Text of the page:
- Romney called the growing debt a "prairie fire" in Iowa Tuesday. In Florida Wednesday, Romney, too, mentioned Obama's promises. "You see, he was very critical of his predecessor for the debts his predecessor put in place. And sure it's true you can't blame one party or the other for all the debts this country has, because both parties in my opinion have spent too much and borrowed too much when they were in power," Romney said, according to NBC News' Garrett Haake. The speech was given in front of a huge debt clock.
In his remarks Tuesday, Boehner said he'd bring on another debt fight sooner if he could. "We shouldn’t wait until New Year’s Eve to give American job creators the confidence that they aren’t going to get hit with a tax hike on New Year’s Day." It makes sense for Republicans to shift to talking about the debt, NBC News' First Read writes, now that the unemployment rate is a little bit better, especially in swing states. But even if the House Republicans figured out a way to engineer an earlier deadline for a debt fight, the Romney campaign would never let them since it would mean giving up something presidential campaigns hold very dear: control.
Last year, many House Republicans said what most economists considered crazy things -- like that maybe America defaulting on wouldn't be so bad. Romney's former rival, Michele Bachmann, claimed the U.S. wouldn't default even if the debt limit wasn't raised. In trying to wrangle the House freshmen last year, Republican Whip Kevin McCarthy "recognized that it would be counterproductive to lecture the freshmen about the economic hazards of not raising the debt ceiling," The New York Times reported. Some didn't even believe the looming crisis was real. "A solid majority of the conference does not believe that when the clock strikes midnight that everything is going to just blow up," a Republican House aide told Time. Rep. Louie Gohmert said, "the only thing we have to fear is fear itself."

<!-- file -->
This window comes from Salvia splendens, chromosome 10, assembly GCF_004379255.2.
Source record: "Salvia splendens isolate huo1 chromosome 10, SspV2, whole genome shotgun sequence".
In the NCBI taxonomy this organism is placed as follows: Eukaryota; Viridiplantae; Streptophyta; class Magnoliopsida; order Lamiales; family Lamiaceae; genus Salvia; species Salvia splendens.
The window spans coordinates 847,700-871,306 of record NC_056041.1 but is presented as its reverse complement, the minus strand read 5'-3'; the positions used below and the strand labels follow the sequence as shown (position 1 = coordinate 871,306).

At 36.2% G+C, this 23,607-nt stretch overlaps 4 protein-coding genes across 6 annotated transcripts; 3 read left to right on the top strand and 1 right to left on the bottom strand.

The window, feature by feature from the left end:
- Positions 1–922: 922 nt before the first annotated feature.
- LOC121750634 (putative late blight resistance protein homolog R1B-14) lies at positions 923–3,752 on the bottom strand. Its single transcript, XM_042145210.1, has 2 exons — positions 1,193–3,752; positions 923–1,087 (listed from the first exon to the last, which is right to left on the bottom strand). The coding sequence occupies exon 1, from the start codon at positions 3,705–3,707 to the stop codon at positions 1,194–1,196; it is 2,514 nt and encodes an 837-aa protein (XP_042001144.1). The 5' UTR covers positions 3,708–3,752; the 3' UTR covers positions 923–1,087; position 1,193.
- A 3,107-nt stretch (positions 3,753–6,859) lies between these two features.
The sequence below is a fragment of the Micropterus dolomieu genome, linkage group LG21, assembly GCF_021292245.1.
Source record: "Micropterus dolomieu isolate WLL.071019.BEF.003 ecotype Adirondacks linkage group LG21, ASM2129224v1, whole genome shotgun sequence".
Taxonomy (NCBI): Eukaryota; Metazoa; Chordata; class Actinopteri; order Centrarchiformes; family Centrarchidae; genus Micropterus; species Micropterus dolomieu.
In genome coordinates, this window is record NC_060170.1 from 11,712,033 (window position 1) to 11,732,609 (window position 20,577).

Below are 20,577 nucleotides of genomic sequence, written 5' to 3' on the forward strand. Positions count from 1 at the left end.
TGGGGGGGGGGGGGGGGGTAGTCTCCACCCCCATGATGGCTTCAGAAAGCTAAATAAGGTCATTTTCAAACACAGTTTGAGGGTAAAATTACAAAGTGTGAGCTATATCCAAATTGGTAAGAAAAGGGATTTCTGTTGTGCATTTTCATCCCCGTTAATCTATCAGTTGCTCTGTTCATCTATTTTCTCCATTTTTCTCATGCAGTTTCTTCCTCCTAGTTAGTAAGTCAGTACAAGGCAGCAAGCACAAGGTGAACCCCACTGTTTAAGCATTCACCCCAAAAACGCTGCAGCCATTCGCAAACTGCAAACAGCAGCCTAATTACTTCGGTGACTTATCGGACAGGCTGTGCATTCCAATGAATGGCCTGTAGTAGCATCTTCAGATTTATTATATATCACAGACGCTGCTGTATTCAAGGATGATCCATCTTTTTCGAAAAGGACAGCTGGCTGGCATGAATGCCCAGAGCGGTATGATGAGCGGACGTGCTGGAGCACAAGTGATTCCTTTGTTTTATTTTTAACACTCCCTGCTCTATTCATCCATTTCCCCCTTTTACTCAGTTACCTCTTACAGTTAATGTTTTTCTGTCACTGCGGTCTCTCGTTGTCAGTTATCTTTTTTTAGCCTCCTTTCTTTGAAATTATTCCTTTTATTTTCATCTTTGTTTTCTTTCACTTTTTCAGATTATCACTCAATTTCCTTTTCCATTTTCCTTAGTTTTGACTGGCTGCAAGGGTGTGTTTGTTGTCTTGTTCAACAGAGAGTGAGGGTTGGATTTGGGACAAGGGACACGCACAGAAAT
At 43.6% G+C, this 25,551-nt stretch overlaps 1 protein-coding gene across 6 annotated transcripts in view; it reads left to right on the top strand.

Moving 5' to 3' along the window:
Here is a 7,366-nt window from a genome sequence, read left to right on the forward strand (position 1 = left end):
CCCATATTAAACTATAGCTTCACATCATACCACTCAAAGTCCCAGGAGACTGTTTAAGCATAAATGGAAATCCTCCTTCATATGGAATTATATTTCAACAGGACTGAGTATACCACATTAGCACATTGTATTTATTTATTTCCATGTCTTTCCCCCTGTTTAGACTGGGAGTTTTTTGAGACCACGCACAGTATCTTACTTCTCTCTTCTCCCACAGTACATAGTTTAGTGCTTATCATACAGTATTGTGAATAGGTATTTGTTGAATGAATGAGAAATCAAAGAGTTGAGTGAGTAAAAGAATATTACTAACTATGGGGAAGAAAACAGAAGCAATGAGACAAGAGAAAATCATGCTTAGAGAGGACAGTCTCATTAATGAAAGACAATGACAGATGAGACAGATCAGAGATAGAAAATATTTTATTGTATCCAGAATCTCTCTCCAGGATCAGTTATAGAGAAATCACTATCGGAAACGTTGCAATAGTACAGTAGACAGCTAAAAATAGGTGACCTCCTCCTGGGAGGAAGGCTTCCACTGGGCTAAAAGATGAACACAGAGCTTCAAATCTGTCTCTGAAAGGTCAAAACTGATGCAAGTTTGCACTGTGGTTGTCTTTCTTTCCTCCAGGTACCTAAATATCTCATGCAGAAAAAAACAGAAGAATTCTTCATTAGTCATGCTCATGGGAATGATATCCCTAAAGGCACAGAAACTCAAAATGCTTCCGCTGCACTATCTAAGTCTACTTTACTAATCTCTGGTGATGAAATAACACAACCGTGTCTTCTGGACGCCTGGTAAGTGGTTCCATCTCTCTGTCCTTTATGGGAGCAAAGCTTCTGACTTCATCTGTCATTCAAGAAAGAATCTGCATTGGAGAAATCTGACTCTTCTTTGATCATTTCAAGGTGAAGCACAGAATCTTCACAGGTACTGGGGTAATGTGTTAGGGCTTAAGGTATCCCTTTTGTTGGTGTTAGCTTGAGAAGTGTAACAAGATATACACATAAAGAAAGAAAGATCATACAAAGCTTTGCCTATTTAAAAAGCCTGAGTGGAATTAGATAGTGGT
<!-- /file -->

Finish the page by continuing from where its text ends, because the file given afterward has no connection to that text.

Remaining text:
Those guys haven't changed their minds about these issues. The only difference is this time Romney would have to answer for them. In a taste of how things could go, note how in his interview with The Washington Post's Ezra Klein, Sen. Tom Coburn indicates a Romney victory wouldn't ensure fiscal discipline:
One of my biggest worries is what happens if Romney wins and Republicans control both chambers, do they have the courage to do what it takes to fix the country? It’s kind of their last chance. If they’re given the favor of control and they don’t act on it, why should you ever trust them again? You shouldn’t. It’ll be the death knell of the Republican Party...
If President Obama is president again, those problems are still there and we have to solve them. He knows that. We’ve had conversations where he’s told me he’ll go much further than anyone believes he’ll go to solve the entitlement problem if he can get the compromise. And I believe him. I believe he would.
On top of that, a second helping of debt drama is a reminder that Romney's own performance during negotiations last year came under a lot of criticism -- he waited till the very last minute to denounce the deal that eventually passed. No doubt: either President Obama or President-Elect Romney will have a lot to deal with when the debt ceiling needs to be raised in 2013. But between now and then, all you can watch is people rehearse their lines.
This article is from the archive of our partner The Wire.